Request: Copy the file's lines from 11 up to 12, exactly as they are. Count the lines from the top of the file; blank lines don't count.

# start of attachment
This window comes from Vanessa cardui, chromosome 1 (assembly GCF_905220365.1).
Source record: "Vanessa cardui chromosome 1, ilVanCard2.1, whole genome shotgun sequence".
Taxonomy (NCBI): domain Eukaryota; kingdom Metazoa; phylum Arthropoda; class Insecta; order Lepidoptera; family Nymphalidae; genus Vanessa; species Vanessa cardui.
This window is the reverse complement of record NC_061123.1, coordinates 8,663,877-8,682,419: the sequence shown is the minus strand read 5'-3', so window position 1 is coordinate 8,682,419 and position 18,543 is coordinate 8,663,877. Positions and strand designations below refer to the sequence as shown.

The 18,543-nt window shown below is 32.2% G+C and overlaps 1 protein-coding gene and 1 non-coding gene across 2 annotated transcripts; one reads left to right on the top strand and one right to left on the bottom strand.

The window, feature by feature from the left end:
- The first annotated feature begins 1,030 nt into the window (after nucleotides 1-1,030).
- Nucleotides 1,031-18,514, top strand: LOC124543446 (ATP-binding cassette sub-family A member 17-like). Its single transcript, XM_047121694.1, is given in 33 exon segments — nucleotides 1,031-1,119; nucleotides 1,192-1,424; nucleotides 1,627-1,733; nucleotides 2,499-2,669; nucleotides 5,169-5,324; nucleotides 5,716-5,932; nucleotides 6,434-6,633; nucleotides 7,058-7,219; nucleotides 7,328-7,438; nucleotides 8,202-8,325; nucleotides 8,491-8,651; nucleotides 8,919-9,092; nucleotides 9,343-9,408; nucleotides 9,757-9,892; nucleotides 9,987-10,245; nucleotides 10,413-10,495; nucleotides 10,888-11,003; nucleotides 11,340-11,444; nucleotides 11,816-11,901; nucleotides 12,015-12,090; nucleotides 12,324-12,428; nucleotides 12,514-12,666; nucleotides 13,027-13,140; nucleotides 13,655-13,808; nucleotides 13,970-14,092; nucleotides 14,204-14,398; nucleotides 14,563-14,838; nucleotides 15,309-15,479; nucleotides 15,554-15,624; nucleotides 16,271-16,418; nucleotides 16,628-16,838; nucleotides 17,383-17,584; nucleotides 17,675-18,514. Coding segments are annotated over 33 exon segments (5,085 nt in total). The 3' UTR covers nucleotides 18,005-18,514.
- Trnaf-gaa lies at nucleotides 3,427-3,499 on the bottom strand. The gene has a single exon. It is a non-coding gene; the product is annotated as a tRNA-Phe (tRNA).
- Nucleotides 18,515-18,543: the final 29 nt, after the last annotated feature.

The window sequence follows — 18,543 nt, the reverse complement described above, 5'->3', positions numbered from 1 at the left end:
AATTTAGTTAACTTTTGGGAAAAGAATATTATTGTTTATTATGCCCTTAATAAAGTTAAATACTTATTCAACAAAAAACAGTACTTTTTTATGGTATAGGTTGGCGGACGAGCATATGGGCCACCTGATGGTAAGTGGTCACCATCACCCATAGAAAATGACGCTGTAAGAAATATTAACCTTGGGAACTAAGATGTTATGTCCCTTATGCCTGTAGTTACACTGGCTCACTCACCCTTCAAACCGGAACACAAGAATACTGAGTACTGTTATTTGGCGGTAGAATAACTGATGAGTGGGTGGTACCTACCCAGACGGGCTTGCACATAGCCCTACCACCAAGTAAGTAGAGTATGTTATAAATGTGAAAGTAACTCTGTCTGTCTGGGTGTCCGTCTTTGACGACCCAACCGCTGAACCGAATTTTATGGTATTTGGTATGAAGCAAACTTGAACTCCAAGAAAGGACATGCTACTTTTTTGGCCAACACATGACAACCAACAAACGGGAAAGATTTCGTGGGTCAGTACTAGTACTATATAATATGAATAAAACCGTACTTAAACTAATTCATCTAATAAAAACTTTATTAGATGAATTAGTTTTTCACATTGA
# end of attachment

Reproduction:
The window sequence follows — 18,543 nt, the reverse complement described above, 5'->3', positions numbered from 1 at the left end:
AATTTAGTTAACTTTTGGGAAAAGAATATTATTGTTTATTATGCCCTTAATAAAGTTAAATACTTATTCAACAAAAAACAGTACTTTTTTATGGTATAGGTTGGCGGACGAGCATATGGGCCACCTGATGGTAAGTGGTCACCATCACCCATAGAAAATGACGCTGTAAGAAATATTAACCTTGGGAACTAAGATGTTATGTCCCTTATGCCTGTAGTTACACTGGCTCACTCACCCTTCAAACCGGAACACAAGAATACTGAGTACTGTTATTTGGCGGTAGAATAACTGATGAGTGGGTGGTACCTACCCAGACGGGCTTGCACATAGCCCTACCACCAAGTAAGTAGAGTATGTTATAAATGTGAAAGTAACTCTGTCTGTCTGGGTGTCCGTCTTTGACGACCCAACCGCTGAACCGAATTTTATGGTATTTGGTATGAAGCAAACTTGAACTCCAAGAAAGGACATGCTACTTTTTTGGCCAACACATGACAACCAACAAACGGGAAAGATTTCGTGGGTCAGTACTAGTACTATATAATATGAATAAAACCGTACTTAAACTAATTCATCTAATAAAAACTTTATTAGATGAATTAGTTTTTCACATTGA